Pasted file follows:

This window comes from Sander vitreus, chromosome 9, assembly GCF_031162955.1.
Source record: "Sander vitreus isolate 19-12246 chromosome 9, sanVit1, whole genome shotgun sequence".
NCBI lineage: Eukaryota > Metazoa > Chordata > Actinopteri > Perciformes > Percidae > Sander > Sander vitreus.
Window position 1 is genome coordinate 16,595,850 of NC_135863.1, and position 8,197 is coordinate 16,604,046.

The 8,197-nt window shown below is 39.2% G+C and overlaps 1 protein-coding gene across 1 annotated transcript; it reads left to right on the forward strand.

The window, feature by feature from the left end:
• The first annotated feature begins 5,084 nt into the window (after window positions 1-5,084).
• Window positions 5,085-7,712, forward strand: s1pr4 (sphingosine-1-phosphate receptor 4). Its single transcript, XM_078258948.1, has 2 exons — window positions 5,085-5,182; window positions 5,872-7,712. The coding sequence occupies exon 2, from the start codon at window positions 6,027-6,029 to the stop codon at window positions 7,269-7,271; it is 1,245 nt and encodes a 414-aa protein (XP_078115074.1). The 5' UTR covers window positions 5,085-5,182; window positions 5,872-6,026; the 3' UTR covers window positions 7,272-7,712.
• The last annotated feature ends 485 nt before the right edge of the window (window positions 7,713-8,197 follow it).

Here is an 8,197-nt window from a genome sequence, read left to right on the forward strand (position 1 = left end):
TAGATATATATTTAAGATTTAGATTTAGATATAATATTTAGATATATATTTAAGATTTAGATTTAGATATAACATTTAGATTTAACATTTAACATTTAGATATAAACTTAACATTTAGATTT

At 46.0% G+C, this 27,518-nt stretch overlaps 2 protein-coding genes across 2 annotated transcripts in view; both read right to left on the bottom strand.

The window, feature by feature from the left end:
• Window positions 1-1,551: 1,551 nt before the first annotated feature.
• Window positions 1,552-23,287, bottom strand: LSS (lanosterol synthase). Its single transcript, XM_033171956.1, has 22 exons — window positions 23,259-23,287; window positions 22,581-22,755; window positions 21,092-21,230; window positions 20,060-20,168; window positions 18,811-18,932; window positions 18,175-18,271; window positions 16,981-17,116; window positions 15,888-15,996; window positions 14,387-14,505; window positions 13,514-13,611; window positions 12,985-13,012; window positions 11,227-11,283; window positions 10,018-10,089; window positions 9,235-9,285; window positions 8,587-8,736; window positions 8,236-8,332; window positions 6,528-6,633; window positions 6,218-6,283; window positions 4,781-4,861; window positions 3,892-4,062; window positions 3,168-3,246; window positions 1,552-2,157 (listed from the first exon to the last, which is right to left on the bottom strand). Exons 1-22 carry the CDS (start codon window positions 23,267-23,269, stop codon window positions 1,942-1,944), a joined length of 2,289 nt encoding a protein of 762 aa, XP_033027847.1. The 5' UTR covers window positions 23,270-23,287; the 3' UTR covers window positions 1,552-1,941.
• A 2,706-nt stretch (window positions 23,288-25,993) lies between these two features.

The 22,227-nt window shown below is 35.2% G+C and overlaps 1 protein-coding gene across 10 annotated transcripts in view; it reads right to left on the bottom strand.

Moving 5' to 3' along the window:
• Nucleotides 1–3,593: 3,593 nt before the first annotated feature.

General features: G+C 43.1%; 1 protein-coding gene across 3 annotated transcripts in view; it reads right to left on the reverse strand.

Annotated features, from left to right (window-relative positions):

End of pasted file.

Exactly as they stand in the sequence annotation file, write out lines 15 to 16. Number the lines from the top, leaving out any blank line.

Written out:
• Window positions 1,552-23,287, bottom strand: LSS (lanosterol synthase). Its single transcript, XM_033171956.1, has 22 exons — window positions 23,259-23,287; window positions 22,581-22,755; window positions 21,092-21,230; window positions 20,060-20,168; window positions 18,811-18,932; window positions 18,175-18,271; window positions 16,981-17,116; window positions 15,888-15,996; window positions 14,387-14,505; window positions 13,514-13,611; window positions 12,985-13,012; window positions 11,227-11,283; window positions 10,018-10,089; window positions 9,235-9,285; window positions 8,587-8,736; window positions 8,236-8,332; window positions 6,528-6,633; window positions 6,218-6,283; window positions 4,781-4,861; window positions 3,892-4,062; window positions 3,168-3,246; window positions 1,552-2,157 (listed from the first exon to the last, which is right to left on the bottom strand). Exons 1-22 carry the CDS (start codon window positions 23,267-23,269, stop codon window positions 1,942-1,944), a joined length of 2,289 nt encoding a protein of 762 aa, XP_033027847.1. The 5' UTR covers window positions 23,270-23,287; the 3' UTR covers window positions 1,552-1,941.
• A 2,706-nt stretch (window positions 23,288-25,993) lies between these two features.